Arthouse Horror That Is a Dark, Decadent Treat
Chris Kavan - wrote on 01/20/19
Remakes are tricky and director Luca Guadagnino took on a daunting task of adapting was is arguably the best film from Italian giallo and horror icon Dario Argento. But rather than trying to compete with Argento's vision, Guadagnino made it his own. The film keeps the same setting, but shifts the timeline and has a style all its own.
The plot follows a similar patter as the original, Ohio native Susie Bannion (Dakota Johnson) arrives at the prestigious Markos Tanz Company, run by the brilliant Madame Blanc (Tilda Swinton) and quickly proves she has a raw, natural talent for the school's interpretive ballet style. But as we learn in the film's opening where a clearly unhinged young woman, Patricia (Chloë Grace Moretz) is meeting with a Dr. Josef Klemperer (billed as one Lutz Ebersdorf, but has also been revealed to be Tilda Swinton) - this academy holds a dark secret. Shortly after arriving, another dancer, Olga (Elena Fokina) goes missing and Susie's friend Sara (Mia Goth) soon develops suspicions. This is to say nothing about the dark dreams and sudden talents Susie develops.
The school is filled with a variety of older women played by some screen veterans, including Angela Winkler, Alek Wek, Ingrid Caven, Sylvie Testud, Jessica Batut, Renée Soutendijk and more. They even cast original Suspiria actress Jessica Harper in a short, but important role as Anke, wife of Dr. Klemperer in a fantastic sequence. Some of the best parts of the film are when these actresses are just lurking in the background with a look in their eyes or conversing and just breaking out in the most hideous laughter. It's unnerving and effective.
The German setting remains intact, but far from Argento's colorful palette, this version is muted as rain and snow dominate and we are in the midst of the conflict between East and West Germany, a country still trying to come to terms with its role in WWII and against the background of a terrorist group holding hostages on a plane. The film also features a nearly-total female cast - so it also features plenty of themes on things like motherhood, sexuality and control.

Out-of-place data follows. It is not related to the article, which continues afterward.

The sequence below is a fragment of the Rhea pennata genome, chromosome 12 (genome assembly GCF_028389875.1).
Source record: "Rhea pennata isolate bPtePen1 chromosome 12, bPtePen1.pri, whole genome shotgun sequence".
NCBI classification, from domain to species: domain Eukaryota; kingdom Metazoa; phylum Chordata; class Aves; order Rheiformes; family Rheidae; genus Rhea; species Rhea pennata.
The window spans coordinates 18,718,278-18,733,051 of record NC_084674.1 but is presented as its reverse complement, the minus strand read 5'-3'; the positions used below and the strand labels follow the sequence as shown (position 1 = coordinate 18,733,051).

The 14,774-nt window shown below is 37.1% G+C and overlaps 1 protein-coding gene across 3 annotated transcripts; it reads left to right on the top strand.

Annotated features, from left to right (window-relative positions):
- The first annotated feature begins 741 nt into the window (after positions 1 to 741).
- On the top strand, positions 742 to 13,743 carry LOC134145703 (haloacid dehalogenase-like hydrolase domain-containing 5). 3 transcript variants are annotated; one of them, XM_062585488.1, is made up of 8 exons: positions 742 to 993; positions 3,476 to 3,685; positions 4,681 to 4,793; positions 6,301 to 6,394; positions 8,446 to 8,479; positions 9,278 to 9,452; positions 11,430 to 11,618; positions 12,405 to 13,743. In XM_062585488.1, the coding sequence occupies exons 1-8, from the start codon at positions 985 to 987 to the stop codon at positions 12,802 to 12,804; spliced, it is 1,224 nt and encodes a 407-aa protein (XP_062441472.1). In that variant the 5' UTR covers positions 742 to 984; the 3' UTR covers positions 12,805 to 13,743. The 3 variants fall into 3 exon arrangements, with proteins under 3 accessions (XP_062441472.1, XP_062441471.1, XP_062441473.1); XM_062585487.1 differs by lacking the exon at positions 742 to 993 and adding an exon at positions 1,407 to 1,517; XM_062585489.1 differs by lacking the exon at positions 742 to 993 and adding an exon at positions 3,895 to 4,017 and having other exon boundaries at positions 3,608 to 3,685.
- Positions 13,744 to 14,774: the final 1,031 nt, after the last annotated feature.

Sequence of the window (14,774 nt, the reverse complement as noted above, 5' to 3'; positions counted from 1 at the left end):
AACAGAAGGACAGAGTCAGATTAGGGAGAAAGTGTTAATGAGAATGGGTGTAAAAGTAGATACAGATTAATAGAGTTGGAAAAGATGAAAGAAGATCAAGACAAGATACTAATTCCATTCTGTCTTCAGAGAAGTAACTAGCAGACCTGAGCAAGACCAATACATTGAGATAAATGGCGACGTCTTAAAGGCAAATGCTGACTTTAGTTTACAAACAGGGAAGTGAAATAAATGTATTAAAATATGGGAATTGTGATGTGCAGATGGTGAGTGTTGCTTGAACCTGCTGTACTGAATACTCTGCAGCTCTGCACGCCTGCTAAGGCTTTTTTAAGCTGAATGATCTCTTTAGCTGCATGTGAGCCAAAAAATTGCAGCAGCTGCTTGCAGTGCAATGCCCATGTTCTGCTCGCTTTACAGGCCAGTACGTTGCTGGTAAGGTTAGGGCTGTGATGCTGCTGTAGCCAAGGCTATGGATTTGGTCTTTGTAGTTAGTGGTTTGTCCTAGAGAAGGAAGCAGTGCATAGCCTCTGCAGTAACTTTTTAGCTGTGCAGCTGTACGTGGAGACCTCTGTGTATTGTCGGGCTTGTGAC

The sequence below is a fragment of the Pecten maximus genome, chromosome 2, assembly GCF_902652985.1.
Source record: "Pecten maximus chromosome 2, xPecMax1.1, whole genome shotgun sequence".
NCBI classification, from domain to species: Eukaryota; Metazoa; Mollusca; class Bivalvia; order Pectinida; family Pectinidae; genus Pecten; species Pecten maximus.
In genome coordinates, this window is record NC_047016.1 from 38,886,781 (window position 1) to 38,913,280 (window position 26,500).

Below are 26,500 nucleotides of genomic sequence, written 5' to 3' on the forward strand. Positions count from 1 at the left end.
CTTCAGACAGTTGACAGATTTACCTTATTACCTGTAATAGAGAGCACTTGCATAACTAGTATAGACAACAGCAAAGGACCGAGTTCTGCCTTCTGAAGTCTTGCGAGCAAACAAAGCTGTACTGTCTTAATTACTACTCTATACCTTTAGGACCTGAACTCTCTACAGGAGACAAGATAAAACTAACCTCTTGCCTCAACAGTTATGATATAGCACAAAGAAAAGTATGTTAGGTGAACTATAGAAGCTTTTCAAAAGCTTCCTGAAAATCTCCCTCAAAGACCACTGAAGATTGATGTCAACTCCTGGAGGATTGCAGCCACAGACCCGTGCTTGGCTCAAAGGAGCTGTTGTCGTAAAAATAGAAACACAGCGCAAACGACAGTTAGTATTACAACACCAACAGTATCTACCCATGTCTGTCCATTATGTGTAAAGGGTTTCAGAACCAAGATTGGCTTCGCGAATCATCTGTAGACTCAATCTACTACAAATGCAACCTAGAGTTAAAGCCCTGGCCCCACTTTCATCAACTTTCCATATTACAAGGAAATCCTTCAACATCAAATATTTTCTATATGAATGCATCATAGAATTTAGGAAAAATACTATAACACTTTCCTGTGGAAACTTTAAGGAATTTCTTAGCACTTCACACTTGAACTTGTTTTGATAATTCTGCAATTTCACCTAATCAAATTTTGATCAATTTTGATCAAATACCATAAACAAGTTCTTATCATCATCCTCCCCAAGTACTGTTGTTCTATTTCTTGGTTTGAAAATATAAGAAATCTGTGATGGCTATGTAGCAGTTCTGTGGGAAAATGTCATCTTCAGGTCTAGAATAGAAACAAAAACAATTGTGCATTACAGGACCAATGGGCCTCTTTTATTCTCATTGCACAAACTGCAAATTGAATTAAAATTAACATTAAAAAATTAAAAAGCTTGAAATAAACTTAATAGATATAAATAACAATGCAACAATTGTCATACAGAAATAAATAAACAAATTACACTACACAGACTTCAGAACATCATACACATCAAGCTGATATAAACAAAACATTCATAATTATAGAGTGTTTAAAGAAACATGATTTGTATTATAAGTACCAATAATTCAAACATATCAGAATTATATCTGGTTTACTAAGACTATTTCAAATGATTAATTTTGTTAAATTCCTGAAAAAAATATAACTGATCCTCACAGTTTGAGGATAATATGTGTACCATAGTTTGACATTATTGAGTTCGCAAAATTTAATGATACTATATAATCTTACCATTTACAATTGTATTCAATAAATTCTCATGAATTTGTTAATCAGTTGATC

The film is not afraid to shy away from the violent nature of the original. From twisted bodies to a violent orgy of a finale - the film goes to some dark places. The film also features some amazing choreography, and Johnson, who reportedly trained for two years to portray a world-class ballerina, shines in this role. I mainly know the actress from the Fifty Shades trilogy - so seeing her take on what looks like a very challenging role is much more refreshing. And Swinton yet again shows remarkable aptitude for transformation - I would have never thought the doctor role was her if I hadn't read about it - and her presence as Madame Blanc is profound.
Suspiria is not for the casual horror fan - this is very much an arthouse kind of film and, at over 2 1/2 hours, is not going to play with everyone's taste. But the way the film is shot, the characters, the dance - it comes together and forms a glorious, horrifying result. It's hard to top the influence of the original, but this version of Suspiria stands on its own.